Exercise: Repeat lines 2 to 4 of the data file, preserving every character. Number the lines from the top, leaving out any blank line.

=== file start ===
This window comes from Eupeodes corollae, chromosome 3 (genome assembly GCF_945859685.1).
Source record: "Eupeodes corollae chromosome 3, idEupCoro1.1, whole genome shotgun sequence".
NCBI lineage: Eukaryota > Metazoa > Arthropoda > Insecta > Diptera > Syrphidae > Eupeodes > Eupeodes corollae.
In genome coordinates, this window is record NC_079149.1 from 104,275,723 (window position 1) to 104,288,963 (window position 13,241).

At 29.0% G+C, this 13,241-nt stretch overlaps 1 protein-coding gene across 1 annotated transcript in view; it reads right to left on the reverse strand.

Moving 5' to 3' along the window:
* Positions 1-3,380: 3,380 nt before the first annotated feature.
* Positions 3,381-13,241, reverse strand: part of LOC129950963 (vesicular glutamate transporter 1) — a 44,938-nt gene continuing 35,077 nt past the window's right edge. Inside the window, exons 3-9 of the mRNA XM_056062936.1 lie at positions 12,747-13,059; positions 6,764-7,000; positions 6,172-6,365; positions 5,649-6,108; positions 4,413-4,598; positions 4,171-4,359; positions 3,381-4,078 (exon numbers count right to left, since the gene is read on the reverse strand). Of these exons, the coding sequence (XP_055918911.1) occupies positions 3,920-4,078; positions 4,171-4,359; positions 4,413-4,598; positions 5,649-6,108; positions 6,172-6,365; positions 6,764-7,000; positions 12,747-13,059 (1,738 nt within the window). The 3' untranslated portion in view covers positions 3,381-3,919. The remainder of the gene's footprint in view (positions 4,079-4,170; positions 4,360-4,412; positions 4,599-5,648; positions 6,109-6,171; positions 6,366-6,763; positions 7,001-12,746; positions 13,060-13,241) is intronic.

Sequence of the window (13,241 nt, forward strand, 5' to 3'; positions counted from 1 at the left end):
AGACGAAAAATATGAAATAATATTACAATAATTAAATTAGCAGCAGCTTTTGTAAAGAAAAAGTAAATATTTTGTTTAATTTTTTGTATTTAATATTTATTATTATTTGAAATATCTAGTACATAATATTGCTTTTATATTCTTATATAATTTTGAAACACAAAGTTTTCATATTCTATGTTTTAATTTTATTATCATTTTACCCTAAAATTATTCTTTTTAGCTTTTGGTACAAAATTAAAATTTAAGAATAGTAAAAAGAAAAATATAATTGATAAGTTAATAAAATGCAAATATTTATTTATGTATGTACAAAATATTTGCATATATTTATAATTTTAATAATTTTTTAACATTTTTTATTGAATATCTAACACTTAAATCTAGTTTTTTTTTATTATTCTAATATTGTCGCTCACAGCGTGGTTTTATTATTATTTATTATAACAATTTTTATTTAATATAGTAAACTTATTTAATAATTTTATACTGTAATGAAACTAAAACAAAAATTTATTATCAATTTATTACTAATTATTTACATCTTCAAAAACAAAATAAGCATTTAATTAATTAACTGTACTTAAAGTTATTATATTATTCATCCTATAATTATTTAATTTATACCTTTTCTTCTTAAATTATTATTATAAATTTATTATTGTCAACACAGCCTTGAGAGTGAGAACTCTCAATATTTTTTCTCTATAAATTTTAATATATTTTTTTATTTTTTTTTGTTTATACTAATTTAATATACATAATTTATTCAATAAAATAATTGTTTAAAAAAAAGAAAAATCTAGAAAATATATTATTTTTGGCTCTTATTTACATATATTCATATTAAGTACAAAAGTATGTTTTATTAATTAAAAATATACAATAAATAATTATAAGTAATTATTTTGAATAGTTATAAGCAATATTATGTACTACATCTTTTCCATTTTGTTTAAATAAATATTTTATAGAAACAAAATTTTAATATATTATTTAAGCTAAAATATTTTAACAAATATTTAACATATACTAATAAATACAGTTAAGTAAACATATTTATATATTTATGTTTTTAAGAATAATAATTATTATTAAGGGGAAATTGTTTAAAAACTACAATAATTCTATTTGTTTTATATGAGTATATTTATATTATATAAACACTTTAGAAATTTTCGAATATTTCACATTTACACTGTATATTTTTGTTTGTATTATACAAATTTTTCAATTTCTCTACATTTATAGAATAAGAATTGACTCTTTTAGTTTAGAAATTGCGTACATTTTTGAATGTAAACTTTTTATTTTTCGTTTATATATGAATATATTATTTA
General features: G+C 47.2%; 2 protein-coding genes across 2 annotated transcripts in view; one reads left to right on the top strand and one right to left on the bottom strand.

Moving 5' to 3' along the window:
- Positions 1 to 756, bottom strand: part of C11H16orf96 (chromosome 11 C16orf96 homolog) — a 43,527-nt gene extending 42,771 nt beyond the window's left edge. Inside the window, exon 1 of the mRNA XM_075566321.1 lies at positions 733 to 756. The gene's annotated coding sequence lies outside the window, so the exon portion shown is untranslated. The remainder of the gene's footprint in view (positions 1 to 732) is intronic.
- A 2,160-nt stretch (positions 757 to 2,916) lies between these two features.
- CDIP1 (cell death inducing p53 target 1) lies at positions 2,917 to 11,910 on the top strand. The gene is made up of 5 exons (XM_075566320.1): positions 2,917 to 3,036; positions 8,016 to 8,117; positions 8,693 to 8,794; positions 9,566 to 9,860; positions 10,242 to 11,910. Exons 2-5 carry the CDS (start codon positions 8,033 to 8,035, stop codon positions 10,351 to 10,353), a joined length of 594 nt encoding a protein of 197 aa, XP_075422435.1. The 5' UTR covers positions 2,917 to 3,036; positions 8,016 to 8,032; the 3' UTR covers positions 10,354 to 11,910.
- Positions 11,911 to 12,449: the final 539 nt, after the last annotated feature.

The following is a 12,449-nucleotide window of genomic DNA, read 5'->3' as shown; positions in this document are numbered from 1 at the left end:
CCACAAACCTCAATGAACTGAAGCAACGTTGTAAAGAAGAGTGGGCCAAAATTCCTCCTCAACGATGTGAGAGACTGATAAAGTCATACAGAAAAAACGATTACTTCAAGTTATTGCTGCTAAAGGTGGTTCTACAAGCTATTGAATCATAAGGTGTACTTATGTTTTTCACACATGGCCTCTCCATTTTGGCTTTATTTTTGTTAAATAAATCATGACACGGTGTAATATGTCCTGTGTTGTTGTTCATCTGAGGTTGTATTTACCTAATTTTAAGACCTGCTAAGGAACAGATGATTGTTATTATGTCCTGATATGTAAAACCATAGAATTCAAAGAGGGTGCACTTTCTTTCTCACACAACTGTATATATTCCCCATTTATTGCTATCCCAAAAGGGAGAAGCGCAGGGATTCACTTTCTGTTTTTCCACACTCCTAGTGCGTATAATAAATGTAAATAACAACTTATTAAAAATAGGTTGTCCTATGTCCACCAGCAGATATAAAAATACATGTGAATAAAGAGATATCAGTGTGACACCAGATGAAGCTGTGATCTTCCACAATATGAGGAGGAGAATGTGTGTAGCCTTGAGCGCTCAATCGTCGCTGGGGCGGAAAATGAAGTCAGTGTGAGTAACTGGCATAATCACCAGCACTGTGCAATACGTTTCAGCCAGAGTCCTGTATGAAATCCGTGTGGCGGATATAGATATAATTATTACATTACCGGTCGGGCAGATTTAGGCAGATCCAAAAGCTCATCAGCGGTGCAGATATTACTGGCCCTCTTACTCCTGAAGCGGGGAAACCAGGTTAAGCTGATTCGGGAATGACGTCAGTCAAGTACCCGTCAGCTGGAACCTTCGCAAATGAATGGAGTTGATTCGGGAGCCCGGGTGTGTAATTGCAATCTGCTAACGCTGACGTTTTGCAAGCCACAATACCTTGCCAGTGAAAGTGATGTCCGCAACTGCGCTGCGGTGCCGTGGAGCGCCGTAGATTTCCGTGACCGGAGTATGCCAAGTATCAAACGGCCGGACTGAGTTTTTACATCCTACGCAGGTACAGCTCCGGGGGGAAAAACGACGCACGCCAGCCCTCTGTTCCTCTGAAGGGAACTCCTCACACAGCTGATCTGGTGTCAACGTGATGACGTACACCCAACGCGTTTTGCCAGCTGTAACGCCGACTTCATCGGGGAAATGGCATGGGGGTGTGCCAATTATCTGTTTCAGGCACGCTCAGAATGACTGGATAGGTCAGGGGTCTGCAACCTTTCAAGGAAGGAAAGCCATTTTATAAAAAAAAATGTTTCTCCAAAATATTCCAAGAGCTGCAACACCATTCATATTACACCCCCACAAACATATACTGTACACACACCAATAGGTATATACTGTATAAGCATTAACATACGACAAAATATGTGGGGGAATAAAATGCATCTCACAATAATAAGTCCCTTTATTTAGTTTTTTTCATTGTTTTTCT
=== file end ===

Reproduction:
Source record: "Eupeodes corollae chromosome 3, idEupCoro1.1, whole genome shotgun sequence".
NCBI lineage: Eukaryota > Metazoa > Arthropoda > Insecta > Diptera > Syrphidae > Eupeodes > Eupeodes corollae.
In genome coordinates, this window is record NC_079149.1 from 104,275,723 (window position 1) to 104,288,963 (window position 13,241).